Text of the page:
PROLIFIC, daring and inventive, British filmmaker Michael Winterbottom likes to reimagine the works of Thomas Hardy in the way others do with Shakespeare. Having adapted JUDE THE OBSCURE (with 1996’s JUDE) and THE MAYOR OF CASTERBRIDGE (with 2000’s THE CLAIM), he now rips TESS OF THE D’URBERVILLES out of its 19th-century Dorchester setting, again simplifying the narrative’s complexities, before replanting it in the heat and bustle of contemporary India.
Tess has become Trishna (Pinto): a bright, attractive peasant girl, wooed from her Rajasthan village by wealth and privilege. Her suitor, a restless hotel heir named Jay Singh (Ahmed), is a blend of Hardy originals Angel Clare and Alex d’Urberville. Distinct parallels between Victorian-era England and modern-day India remain.
Winterbottom’s film spends much of its time focused on his two leads. Jay abandons his English friends to say on in India, to set up a Raj-style hotel chain for his wealthy father (MY BEAUTIFUL LAUNDRETTE’s Seth), but remains uncommitted. His desire for Trishna eventually sees them relocate from the country to Mumbai, swapping the trappings of five-star luxury for more modest inner-city digs. Bollywood is a magnet for them both, but neither are able to commit to this, either. Jay misses England, it seems, Trishna her family and the comfort of the village.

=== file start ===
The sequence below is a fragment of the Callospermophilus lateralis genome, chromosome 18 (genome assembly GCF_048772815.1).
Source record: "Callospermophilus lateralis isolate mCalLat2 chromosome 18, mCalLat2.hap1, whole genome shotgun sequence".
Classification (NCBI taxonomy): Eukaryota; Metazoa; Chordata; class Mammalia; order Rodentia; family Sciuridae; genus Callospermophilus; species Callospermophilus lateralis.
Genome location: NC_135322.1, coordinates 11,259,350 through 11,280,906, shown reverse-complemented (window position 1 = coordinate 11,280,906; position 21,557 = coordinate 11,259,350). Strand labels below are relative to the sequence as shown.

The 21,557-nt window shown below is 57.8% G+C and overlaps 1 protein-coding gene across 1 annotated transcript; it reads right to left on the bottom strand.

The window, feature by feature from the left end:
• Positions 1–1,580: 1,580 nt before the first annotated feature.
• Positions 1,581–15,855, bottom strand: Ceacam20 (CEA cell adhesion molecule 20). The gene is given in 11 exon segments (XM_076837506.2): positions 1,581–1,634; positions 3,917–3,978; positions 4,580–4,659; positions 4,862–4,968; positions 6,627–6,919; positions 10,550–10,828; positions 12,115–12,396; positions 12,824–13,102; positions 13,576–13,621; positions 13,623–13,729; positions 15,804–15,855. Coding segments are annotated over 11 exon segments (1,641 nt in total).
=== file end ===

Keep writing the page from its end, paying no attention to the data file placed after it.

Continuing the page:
Despite some typical visual flair, and an affecting soundtrack to boot, TRISHNA lacks the emotional punch of Hardy’s original novel. This may be due to a lack of chemistry between the two leads, rather than Winterbottom’s imaginative reading of the material. Certainly, while Pinto and Ahmed have adequately proved themselves on screen elsewhere (the former in SLUMDOG MILLIONAIRE, the latter in FOUR LIONS and Winterbottom’s THE ROAD TO GUANTANAMO), here – together – they feel awkward, even contrived, on screen.
Although still promoting it on the festival circuit (it premiered last year in Toronto), Winterbottom has, perhaps wisely, moved on to other projects. Typically, he has up to five new features currently in various stage of development, the next being THE KING OF SOHO: a period yarn starring Winterbottom regular Steve Coogan (THE TRIP, TRISHTRAM SHANDY, 24 HOUR PARTY PEOPLE) as London porn turned property supremo Paul Raymond. And while his substantial output – 18 features in 20 years – has seen an inevitable blend of hits (THE KILLER INSIDE ME) and misses (NINE SONGS), he remains a potent creative force in film. TRISHNA, though, is more the latter.
Critical Rating: 5/10.
TRISHNA is in cinemas from Thursday.
First published in The Sun-Herald and The Sunday Age.